Sims ranks second in both races this season, and Hilo coach Bill McMahon says the group of runners in the 1,500 is the best he’s seen in the state in 25 years.
The more the merrier for Sims.
“My goal is not about winning for me, it’s about improving my times and running my best,” she said. “But having somebody there definitely helps me push myself and that’s why competition is so great and why we love it.”
Carmen shows off speed
Among her top competitors is Garson-Shumway, who focused on the sprints Saturday and surprised even herself with her speed.
The Hilo junior ran a rousing personal-best in winning the 400 in 58.52.
“She was glowing,” McMahon said.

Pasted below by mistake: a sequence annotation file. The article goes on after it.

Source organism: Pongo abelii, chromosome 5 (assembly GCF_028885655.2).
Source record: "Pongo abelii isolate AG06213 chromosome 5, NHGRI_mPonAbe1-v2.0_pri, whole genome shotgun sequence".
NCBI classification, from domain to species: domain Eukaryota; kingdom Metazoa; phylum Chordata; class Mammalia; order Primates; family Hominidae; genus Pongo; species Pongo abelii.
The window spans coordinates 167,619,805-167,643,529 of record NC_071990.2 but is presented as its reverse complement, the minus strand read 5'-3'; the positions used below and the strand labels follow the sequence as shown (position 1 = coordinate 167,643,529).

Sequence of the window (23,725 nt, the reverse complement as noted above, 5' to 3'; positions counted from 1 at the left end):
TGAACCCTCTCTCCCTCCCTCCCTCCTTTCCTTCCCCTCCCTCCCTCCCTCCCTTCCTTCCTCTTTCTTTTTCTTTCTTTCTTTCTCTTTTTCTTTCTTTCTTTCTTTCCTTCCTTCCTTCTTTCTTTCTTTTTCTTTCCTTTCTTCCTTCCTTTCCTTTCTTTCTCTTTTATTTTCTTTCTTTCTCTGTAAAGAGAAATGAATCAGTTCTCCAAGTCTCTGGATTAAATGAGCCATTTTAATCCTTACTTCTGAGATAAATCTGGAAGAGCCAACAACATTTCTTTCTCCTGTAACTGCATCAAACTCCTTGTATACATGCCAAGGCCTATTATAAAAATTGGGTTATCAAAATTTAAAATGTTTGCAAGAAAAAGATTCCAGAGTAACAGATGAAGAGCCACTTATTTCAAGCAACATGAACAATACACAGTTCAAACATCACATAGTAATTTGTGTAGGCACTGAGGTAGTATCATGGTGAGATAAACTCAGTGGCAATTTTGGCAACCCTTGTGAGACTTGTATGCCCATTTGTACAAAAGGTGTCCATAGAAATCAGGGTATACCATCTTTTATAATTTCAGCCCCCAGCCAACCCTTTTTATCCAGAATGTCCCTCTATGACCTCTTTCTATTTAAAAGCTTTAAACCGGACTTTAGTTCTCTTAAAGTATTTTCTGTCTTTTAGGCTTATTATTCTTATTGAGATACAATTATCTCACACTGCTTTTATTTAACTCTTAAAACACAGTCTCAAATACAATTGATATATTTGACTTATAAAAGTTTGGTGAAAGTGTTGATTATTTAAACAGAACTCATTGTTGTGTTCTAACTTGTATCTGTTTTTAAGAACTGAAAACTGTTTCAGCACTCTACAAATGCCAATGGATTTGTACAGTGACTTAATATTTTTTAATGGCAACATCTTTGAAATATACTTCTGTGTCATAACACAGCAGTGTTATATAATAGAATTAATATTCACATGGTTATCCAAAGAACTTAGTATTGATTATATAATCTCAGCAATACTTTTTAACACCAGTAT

Garson-Shumway is the defending league champion in the 1,500, and her best event is perhaps the 800. But she now owns top-five state times in three events after nearly breaking a school record in the 400.
“I just wanted to break 60. The fact that I PR’d it was really nice,” said Garson-Shumway, who, much like Sims, cherishes the great competition in the distance races.
“We’re all really good fiends and we push each other,” Garson-Shumway said. “I don’t get tired of running. I enjoy doing what I do.”
In another highlight on the day, Kamehameha’s Casey Poe, Meagan Kualii, Mikela Cabel and Harper Hottendorf teamed up for a 50.55 in the 400 relay to set a stadium and school record. The time is the sixth-fastest in the state this season.